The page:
Nor­man Mailer

it his art, and mir­a­cle of cre­ation, the in­fir­mity has be­come the chal­ice of the courage it­self. He stood his ground, and made his five passes be­cause a long time ago he sur­ren­dered his will to the in­fir­mity. The in­fir­mity was more Faus­tian than him­self. And the truth of it all, I think, is that there is no pas­sion a woman can know like the pas­sion a man has to achieve the great­ness he senses within him­self. When a man loses that pas­sion, as al­most all of us do, he be­comes com­pre­hen­si­ble again, and so de­spised by women.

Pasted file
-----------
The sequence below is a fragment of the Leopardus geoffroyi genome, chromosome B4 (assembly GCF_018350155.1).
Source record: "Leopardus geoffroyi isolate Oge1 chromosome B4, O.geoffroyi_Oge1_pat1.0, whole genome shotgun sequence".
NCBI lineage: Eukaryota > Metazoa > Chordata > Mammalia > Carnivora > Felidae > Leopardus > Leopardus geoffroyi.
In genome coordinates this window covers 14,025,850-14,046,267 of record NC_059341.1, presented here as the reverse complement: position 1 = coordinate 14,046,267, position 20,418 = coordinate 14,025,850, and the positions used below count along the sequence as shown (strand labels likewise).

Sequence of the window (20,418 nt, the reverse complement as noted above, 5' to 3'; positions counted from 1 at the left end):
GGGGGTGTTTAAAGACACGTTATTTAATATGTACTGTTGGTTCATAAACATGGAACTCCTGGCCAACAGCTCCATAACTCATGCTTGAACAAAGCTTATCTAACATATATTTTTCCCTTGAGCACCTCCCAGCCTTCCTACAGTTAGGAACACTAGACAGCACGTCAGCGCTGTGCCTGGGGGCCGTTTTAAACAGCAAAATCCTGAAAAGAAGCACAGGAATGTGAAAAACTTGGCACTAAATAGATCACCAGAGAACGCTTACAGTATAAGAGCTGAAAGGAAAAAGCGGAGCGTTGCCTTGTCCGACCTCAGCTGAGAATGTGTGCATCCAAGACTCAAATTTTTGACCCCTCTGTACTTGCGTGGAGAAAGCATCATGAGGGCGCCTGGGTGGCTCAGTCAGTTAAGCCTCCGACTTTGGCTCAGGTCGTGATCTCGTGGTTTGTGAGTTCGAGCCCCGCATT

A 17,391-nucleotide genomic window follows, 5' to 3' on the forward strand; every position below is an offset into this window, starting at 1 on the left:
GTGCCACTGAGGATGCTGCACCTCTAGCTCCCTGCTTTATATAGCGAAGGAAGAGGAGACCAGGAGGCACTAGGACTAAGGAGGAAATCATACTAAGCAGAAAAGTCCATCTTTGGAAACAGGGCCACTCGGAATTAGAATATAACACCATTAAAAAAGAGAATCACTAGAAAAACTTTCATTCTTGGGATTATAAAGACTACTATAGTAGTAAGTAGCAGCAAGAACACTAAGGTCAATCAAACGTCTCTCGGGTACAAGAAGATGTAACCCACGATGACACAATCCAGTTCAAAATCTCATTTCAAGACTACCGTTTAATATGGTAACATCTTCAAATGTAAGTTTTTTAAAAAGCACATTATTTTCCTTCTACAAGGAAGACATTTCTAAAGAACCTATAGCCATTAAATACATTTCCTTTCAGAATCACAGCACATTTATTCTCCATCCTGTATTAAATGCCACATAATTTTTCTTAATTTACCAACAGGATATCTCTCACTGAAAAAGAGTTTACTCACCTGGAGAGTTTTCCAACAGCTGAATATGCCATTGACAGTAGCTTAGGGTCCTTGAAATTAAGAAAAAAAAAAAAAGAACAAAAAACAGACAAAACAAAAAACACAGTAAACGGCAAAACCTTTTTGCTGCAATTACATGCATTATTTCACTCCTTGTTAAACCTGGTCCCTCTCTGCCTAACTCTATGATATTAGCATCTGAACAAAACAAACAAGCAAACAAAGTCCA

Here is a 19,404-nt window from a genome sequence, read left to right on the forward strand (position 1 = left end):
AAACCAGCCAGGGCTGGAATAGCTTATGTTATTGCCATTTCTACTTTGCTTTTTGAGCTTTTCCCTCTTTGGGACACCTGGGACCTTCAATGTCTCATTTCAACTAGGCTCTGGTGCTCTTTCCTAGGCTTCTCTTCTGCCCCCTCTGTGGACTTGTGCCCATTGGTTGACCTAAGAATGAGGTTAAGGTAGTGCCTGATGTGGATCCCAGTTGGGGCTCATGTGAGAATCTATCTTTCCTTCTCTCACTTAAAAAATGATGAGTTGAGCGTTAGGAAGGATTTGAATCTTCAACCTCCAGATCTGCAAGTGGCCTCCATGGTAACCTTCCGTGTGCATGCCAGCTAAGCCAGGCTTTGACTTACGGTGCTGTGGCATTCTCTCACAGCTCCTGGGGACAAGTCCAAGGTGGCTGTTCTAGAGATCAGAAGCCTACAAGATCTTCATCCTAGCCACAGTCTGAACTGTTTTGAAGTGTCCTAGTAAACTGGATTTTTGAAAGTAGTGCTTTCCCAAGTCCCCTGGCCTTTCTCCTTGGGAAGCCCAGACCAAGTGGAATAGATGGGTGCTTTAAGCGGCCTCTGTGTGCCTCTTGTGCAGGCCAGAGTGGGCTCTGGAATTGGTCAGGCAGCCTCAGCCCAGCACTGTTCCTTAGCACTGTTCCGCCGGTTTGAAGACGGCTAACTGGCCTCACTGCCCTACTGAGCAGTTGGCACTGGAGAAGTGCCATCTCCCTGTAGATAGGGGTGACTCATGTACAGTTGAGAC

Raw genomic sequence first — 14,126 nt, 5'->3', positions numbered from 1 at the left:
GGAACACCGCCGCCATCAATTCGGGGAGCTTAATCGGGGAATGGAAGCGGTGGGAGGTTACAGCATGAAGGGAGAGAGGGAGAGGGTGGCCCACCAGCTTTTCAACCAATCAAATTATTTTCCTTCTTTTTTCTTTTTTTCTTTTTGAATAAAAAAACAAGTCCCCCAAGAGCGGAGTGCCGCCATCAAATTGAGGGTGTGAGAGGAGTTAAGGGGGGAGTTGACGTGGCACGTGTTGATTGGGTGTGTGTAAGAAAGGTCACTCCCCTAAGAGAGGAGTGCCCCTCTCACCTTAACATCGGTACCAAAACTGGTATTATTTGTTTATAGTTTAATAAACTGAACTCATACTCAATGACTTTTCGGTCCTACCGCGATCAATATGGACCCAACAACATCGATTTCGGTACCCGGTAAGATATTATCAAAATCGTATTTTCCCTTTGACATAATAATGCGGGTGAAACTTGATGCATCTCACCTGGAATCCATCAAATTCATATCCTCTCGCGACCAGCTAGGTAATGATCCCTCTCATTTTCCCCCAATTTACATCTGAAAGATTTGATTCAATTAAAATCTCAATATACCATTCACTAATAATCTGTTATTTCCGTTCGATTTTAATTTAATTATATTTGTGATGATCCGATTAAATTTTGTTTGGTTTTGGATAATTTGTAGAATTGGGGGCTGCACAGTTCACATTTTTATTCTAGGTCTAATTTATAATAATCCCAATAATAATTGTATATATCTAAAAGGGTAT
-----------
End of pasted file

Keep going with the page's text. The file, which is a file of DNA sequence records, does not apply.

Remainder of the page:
What then of our Nor­man? (If only you dear drear dead­beats would re­al­ize that I am just as much the cu­ra­tor of my jewels as any of you—) Our Nor­man has ev­ery­thing, in mod­est mea­sure of course, but he is re­ally so promis­ing. His style may well be durable for there is po­etry to mine in it, his ideas are bold if dis­tress­ing, his knowl­edge of peo­ple is hard, his grasp is war-like, his in­tel­li­gence is not al­ways miss­ing, he has ev­ery prom­ise but def­i­ni­tion.